Questions.

Discussion in 'Montessori Archives' started by Beanamania, Jul 20, 2006.

  1. Beanamania

    Beanamania New Member

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    Jul 20, 2006

    I'm a bit clueless and am in need of lots of information. I am considering becoming a Montessori teacher. Here are my reasons:

    1.) I have a two year old daughter who inspires me to do so.
    2.) My younger brother was in Montessori school until he was around age 8, and I was extremely impressed with his experience there.
    3.) I have a desire to do something for a living that will make a genuine contribution to society and the world. (Too Hallmark Greeting Card? Sorry.)

    The problem is, I'm a little confused about what, exactly, is required of a person to become a Montessori teacher. I do not have a bachelor's degree, though from what I've read, earning one before entering training seems to be the way to go. Though I realize that a Montessori teacher's salary isn't the most extravagant, I would like to reach my full earning potential, as I hope to someday have more children and be fully capable of providing for them by myself, if necessary. Or if, God forbid, something were to happen to my husband and I ended up caring for my child or children by myself, would I not earn enough to survive on a Montessori teacher's salary?

    Also, I've had trouble locating any schools locally that offer Montessori training. I live in Washington state, right outside of Seattle. Any help you can offer would be a huge help. I know it's a pretty broad question and I apologize. Thanks again.
     
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  3. Yenna

    Yenna Companion

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    Jul 20, 2006

    Hi! Your reasons for wanting to go into Montessori sound so much like mine when I started out. It really is a way to make a difference. When the child learns self-reliance, the ability to concentrate, and has the skills (coordination) needed to act confidently, she can participate and contribute to society in a meaningful way both for herself and in relation to all living beings. It fits right in with all kinds of sappy sentimental feelings! It is also a particularly satisfying career, as it includes professional growth and many avenues to explore (upward mobility).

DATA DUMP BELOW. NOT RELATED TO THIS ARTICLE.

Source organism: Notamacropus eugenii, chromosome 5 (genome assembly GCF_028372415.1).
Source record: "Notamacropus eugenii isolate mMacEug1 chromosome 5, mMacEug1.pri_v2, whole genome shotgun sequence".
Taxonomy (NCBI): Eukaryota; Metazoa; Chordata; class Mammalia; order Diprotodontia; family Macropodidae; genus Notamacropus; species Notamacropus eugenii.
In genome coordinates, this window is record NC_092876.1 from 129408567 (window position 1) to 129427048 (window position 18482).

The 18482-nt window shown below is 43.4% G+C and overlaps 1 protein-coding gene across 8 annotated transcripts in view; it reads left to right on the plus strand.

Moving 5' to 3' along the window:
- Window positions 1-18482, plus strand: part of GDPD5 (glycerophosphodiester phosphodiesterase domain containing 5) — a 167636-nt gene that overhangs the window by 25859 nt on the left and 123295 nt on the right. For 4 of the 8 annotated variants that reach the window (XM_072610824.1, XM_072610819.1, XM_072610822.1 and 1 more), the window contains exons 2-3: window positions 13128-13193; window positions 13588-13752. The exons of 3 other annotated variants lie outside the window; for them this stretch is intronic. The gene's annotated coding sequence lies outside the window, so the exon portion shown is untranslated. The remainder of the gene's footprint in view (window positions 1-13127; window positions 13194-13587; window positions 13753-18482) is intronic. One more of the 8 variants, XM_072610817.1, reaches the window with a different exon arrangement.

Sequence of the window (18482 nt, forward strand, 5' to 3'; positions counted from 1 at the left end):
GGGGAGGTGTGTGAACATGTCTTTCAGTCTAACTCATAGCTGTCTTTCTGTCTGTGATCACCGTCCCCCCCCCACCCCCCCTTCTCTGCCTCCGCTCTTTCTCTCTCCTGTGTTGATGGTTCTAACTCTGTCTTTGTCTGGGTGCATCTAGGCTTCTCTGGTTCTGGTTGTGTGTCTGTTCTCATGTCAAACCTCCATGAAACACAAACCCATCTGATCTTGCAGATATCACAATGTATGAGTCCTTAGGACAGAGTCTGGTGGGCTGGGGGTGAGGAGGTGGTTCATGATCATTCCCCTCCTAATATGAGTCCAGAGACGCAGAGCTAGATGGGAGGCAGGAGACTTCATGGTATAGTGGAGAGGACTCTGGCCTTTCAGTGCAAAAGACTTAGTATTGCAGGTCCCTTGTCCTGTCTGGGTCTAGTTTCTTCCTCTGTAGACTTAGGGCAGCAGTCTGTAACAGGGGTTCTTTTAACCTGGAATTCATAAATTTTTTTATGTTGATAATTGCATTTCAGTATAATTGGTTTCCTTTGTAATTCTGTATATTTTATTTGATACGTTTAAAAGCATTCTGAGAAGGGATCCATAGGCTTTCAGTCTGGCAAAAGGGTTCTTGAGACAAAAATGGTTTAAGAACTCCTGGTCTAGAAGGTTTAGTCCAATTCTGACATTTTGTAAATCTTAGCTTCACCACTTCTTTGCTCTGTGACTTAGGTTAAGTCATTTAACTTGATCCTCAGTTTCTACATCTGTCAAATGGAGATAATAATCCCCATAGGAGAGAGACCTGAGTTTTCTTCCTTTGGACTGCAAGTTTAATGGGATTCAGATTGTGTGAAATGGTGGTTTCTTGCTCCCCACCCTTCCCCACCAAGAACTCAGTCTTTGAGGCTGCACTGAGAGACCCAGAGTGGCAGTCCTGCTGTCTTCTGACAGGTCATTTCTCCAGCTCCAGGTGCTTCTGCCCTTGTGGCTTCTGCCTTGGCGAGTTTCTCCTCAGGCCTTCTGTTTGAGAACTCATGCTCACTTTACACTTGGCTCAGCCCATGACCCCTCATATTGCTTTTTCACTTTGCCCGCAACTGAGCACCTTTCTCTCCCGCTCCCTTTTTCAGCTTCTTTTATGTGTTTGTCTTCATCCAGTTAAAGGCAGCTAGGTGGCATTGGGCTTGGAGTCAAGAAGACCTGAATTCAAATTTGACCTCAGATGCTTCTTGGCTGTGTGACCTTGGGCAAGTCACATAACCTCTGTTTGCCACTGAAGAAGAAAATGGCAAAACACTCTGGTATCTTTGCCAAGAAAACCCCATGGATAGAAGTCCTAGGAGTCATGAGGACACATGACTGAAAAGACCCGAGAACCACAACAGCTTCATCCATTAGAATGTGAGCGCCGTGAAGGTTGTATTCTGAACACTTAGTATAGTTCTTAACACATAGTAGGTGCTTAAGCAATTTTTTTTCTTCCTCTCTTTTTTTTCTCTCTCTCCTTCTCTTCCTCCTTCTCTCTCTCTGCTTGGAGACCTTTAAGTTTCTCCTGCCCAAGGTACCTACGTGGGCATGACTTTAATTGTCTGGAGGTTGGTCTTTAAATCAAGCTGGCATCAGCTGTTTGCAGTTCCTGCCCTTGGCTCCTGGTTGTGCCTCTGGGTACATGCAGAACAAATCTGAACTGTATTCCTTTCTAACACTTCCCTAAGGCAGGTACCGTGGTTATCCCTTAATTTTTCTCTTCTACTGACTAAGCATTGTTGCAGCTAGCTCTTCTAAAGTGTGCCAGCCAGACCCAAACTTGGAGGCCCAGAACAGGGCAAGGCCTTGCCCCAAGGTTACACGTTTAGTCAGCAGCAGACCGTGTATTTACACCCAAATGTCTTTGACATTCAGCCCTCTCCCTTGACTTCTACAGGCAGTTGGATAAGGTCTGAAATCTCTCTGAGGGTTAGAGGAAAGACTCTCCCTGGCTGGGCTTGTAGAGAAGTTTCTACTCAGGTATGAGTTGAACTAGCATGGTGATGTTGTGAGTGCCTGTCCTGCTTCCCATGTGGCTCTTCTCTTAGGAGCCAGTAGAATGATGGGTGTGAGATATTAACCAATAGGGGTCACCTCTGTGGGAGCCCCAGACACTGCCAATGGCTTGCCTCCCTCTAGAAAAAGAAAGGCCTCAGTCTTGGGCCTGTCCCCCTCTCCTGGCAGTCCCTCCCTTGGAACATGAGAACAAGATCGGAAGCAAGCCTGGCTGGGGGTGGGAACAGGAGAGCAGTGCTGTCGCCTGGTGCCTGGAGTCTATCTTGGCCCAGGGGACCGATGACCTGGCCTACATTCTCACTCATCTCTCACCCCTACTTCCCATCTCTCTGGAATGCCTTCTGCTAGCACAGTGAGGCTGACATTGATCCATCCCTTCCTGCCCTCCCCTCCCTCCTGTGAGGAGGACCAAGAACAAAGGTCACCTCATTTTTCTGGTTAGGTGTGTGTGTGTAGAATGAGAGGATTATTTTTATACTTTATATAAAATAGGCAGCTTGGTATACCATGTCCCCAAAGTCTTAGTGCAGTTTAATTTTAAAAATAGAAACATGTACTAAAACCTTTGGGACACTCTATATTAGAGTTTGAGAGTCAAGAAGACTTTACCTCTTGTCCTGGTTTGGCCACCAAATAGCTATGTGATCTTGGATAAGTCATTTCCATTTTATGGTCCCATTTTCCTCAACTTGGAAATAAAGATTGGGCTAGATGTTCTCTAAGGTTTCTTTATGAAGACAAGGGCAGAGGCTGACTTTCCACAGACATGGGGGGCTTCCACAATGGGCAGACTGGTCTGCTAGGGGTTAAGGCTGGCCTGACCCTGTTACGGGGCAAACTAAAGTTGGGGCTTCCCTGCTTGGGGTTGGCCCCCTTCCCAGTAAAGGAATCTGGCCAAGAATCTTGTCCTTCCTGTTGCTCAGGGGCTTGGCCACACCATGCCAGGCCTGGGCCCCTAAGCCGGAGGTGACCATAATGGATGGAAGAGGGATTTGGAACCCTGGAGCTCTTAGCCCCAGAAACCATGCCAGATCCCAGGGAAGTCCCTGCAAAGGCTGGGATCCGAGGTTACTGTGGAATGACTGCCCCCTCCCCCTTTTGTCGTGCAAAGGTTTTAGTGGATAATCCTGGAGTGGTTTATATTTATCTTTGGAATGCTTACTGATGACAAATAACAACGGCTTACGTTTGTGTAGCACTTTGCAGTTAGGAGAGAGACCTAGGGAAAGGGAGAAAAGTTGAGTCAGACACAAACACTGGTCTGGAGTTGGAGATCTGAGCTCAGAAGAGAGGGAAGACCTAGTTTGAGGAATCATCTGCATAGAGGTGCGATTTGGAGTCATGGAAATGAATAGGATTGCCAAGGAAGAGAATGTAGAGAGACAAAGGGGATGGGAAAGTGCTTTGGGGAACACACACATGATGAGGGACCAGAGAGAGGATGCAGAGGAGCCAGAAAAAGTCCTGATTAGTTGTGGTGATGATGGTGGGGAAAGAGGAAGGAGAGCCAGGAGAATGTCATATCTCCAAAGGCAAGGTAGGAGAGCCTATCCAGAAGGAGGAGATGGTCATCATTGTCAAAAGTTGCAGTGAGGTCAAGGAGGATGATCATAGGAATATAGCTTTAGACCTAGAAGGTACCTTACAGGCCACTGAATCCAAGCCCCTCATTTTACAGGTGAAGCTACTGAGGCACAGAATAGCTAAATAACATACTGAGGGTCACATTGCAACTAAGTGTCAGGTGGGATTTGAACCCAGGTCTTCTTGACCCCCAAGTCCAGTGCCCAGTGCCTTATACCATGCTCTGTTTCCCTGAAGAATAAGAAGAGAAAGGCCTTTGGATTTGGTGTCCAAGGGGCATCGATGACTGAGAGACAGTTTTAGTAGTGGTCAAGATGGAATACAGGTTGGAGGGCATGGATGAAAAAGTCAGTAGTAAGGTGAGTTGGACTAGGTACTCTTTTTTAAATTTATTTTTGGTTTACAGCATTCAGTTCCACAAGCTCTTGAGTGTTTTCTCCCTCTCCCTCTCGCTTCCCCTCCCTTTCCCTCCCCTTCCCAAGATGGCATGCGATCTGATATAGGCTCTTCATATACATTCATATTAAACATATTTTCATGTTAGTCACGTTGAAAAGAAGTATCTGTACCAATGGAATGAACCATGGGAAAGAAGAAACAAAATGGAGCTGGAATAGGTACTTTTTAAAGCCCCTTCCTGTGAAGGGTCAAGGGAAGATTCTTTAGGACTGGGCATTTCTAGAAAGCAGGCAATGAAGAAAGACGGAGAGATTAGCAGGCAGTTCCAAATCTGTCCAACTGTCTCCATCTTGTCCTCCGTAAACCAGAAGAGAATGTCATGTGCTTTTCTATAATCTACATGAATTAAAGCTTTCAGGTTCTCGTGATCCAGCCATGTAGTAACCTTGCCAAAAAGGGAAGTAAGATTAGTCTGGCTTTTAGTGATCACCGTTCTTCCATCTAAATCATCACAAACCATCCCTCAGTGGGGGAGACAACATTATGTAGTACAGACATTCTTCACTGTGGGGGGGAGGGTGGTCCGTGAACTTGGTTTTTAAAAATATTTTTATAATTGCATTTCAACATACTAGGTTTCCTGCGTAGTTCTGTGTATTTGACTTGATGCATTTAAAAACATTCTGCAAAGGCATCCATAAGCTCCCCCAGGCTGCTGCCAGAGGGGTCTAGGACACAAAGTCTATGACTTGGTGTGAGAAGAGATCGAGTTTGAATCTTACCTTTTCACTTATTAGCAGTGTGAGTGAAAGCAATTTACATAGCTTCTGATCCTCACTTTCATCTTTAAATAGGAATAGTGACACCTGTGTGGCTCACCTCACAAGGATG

http://ami.edu/usa/welcome.html
    AMI requires a bachelor degree. IMO, this helps especially in psychology, education, or anthropology. I had an Anthropology degree when I found my way to Montessori ed. I found this training institute in Portland. http://www.montessori-nw.org/ Isn't there one in WA? I have a friend with a children's house near you, I will get her contact info for you if you are interested. She is AMI, it is a beautiful home/farm school. My brother also lives near you, in Glacier!


    I would love to talk to you more about this, but I don't have alot of time right now. We are off to the pool! Take care.
     
  4. Pattypoo

    Pattypoo Comrade

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    Jul 20, 2006

    Here is a link to Montessori training centers in the Pacific Northwest.

    http://www.pnma.org/www/schools.htm

    I highly suggest that you try to get a job in a montessori school as an assistant before going for training. You will gain experience and will become familiar with the materials.


    At my school, your pay is determined by you education, certifications, and experience. Our school tries to pay us at least 90 percent of the local public school montessori.

    Pay raises are yearly and depending on the budget usually only 3 percent per year.

    I already had a bachelor's degree when I went for training, but I was able to earn credits toward a Master's degree. My training center was associated with a university.
     

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